11. EMA Questions – Evening Prompt • Cessation medication usage • Alcohol and caffeine use • Menstruation • Stressor occurrence and coping • Pleasurable daily activities

  12. EMA Compliance • Of the total 80 assessments (4 times/day for 20 days): • Mean prompts completed = 50.9 • Median prompts completed = 53 • Missing data was significantly positively related to 8-week relapse • OR = 1.03, p < .001 • When analyses controlled for missing data, the results were similar

  13. Mean Negative Affect

  14. Mean Daily Craving

  15. Negative Affect for 4 Participants

  16. Craving for 4 Participants

  17. Temptation • “Since your last report, did anything happen that made you want to smoke?” • Pre-quit (18.9%) vs. Post-quit (19.5%) • Χ2 = 3.69, p = .055 • Examine craving and negative affect with a general linear model looking at pre-quit vs. post-quit and temptation event vs. no temptation event

  18. Temptation and Negative Affect F(1, 63340) = 7.85 p = .005

  19. Temptation and Craving F(1, 63340) = 105.17 p < .001

  20. Withdrawal and Cessation • 8-week CO-confirmed point-prevalence abstinence • Controlling for treatment and post-quit smoking • Treatment: 0 = placebo, 1 = monotherapy, 2 = combination therapy • Smoking: 0 = no smoking, 1 = < 1 cig/day, 2 = 1 or more cig/day

  21. Withdrawal and Cessation • Change (post-pre) in: • Mean level • Frequency of extreme reports • Variability (SD) • Mean level when temptation event reported • Mean level when no temptation event reported

  22. Univariate Prediction of 8-week Abstinence – Negative Affect

  23. Univariate Prediction of 8-week Abstinence – Craving

  24. Best-Fitting Multivariate Model to Predict 8-week Abstinence

  25. Addressing Smoking During EMA • Considerable post-quit smoking is required to reduce withdrawal symptoms (Piasecki et al., 2003) • 80% reported smoking <1 cig/day in the first 10 days • 34% reported no smoking • Results were consistent when removed participants who reported smoking 5 or more cigs/day on average for the 10 days post-quit (n = 47)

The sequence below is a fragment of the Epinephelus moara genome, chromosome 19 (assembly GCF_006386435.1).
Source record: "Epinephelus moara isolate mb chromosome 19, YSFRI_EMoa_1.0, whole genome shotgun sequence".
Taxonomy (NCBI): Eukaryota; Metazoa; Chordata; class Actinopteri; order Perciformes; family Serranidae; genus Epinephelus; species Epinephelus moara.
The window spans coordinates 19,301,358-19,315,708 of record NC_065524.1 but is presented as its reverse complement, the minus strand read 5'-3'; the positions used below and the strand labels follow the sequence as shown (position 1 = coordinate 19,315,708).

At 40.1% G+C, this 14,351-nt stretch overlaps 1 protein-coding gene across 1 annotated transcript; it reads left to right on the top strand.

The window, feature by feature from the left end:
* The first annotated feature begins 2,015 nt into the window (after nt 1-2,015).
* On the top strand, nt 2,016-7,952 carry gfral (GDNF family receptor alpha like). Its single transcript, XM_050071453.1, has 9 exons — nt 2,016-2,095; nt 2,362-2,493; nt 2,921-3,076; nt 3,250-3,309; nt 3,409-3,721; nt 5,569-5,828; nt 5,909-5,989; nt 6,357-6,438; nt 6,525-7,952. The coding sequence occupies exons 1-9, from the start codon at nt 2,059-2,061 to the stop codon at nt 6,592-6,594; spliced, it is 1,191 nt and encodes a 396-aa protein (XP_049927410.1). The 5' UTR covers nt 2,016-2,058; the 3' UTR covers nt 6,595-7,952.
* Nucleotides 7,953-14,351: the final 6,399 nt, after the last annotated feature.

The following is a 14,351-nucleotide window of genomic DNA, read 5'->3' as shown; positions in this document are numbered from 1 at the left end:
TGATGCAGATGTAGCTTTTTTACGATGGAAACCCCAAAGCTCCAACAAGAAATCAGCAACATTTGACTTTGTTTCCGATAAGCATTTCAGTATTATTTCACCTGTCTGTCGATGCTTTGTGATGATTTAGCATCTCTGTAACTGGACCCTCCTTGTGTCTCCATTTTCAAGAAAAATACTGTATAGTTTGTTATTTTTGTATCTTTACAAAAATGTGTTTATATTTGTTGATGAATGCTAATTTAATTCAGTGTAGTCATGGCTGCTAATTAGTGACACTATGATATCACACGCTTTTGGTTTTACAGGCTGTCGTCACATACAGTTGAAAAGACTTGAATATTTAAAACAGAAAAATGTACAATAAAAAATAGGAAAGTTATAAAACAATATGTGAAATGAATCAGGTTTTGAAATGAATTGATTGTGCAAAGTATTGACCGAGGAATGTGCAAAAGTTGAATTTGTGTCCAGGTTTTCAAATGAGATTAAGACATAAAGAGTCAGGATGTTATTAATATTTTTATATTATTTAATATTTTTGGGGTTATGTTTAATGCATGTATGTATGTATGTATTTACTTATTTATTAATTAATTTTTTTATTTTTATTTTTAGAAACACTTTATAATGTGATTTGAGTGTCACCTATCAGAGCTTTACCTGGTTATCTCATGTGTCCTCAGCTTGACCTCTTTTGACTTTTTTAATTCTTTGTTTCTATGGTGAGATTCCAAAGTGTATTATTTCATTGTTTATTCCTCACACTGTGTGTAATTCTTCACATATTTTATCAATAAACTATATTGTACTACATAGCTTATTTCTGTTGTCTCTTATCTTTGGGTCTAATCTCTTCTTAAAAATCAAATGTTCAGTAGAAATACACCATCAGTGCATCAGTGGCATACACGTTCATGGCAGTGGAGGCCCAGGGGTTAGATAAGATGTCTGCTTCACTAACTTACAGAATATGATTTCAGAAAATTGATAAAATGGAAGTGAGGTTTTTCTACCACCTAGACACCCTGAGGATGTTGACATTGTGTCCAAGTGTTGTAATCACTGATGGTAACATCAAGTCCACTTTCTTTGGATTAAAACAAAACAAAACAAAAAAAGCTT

26. Conclusions • Relative to negative affect, craving reports are more intense, on average, more variable and are more likely to be extreme • 20% of craving reports were greater than 1 SD • 1.6% of negative affect reports were greater than 1 SD • Craving returns to pre-quit levels by 10 days but negative affect does not

  27. Conclusions • Quitting results in reactivity (i.e., increased negative affect and craving) when confronted with temptation events • Cessation success is related to: • Various withdrawal components: negative affect, craving and reactivity to temptation events • Various withdrawal parameters: mean level, extreme reports

  28. Acknowledgements • Piper, M. E., Schlam, T. R., Cook, J. W., Sheffer, M. A., Smith, S. S., Loh, W.-Y., Bolt, D. M., Kim, S.-Y., Kaye, J. T., Hefner, K. R., & Baker, T. B. (2011). Tobacco withdrawal components and their relations with cessation success. Psychopharmacology 216, 569-578. PMCID: PMC3139774 • Staff and students at the Center for Tobacco Research and Intervention • NIH grants: P50 DA019706 (NIDA), M01 RR03186 (General Clinical Research Centers Program), 1UL1RR025011 from the Clinical and Translational Science Award (CTSA; Piper), K08DA021311 (Cook), 1K05CA139871 (Baker) and U. S. Army Research Office grant W911NF‑09‑1‑0205 (Loh)